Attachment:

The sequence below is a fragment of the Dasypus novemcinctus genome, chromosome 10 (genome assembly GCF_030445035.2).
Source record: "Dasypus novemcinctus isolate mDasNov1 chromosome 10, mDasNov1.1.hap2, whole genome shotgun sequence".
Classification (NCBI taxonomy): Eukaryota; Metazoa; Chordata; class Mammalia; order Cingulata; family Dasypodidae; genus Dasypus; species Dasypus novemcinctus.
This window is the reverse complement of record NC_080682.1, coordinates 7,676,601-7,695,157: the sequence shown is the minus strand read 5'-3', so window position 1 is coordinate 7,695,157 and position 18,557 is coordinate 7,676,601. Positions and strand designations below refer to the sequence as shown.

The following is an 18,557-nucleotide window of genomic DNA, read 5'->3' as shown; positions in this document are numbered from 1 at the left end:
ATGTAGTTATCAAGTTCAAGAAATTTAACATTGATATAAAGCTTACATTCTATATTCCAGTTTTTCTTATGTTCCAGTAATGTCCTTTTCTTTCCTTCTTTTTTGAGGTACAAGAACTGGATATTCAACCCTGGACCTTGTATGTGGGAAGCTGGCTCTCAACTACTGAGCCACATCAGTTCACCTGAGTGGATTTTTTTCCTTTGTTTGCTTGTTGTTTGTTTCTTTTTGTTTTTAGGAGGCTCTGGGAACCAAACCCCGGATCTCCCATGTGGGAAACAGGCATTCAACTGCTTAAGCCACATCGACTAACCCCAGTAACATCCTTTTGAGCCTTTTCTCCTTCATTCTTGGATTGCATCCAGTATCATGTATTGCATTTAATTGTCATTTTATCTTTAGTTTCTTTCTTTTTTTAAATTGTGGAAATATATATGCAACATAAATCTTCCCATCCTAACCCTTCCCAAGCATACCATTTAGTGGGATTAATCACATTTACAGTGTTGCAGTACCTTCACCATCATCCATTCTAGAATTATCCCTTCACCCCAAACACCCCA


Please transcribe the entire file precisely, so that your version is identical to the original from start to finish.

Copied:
The sequence below is a fragment of the Dasypus novemcinctus genome, chromosome 10 (genome assembly GCF_030445035.2).
Source record: "Dasypus novemcinctus isolate mDasNov1 chromosome 10, mDasNov1.1.hap2, whole genome shotgun sequence".
Classification (NCBI taxonomy): Eukaryota; Metazoa; Chordata; class Mammalia; order Cingulata; family Dasypodidae; genus Dasypus; species Dasypus novemcinctus.
This window is the reverse complement of record NC_080682.1, coordinates 7,676,601-7,695,157: the sequence shown is the minus strand read 5'-3', so window position 1 is coordinate 7,695,157 and position 18,557 is coordinate 7,676,601. Positions and strand designations below refer to the sequence as shown.

The following is an 18,557-nucleotide window of genomic DNA, read 5'->3' as shown; positions in this document are numbered from 1 at the left end:
ATGTAGTTATCAAGTTCAAGAAATTTAACATTGATATAAAGCTTACATTCTATATTCCAGTTTTTCTTATGTTCCAGTAATGTCCTTTTCTTTCCTTCTTTTTTGAGGTACAAGAACTGGATATTCAACCCTGGACCTTGTATGTGGGAAGCTGGCTCTCAACTACTGAGCCACATCAGTTCACCTGAGTGGATTTTTTTCCTTTGTTTGCTTGTTGTTTGTTTCTTTTTGTTTTTAGGAGGCTCTGGGAACCAAACCCCGGATCTCCCATGTGGGAAACAGGCATTCAACTGCTTAAGCCACATCGACTAACCCCAGTAACATCCTTTTGAGCCTTTTCTCCTTCATTCTTGGATTGCATCCAGTATCATGTATTGCATTTAATTGTCATTTTATCTTTAGTTTCTTTCTTTTTTTAAATTGTGGAAATATATATGCAACATAAATCTTCCCATCCTAACCCTTCCCAAGCATACCATTTAGTGGGATTAATCACATTTACAGTGTTGCAGTACCTTCACCATCATCCATTCTAGAATTATCCCTTCACCCCAAACACCCCA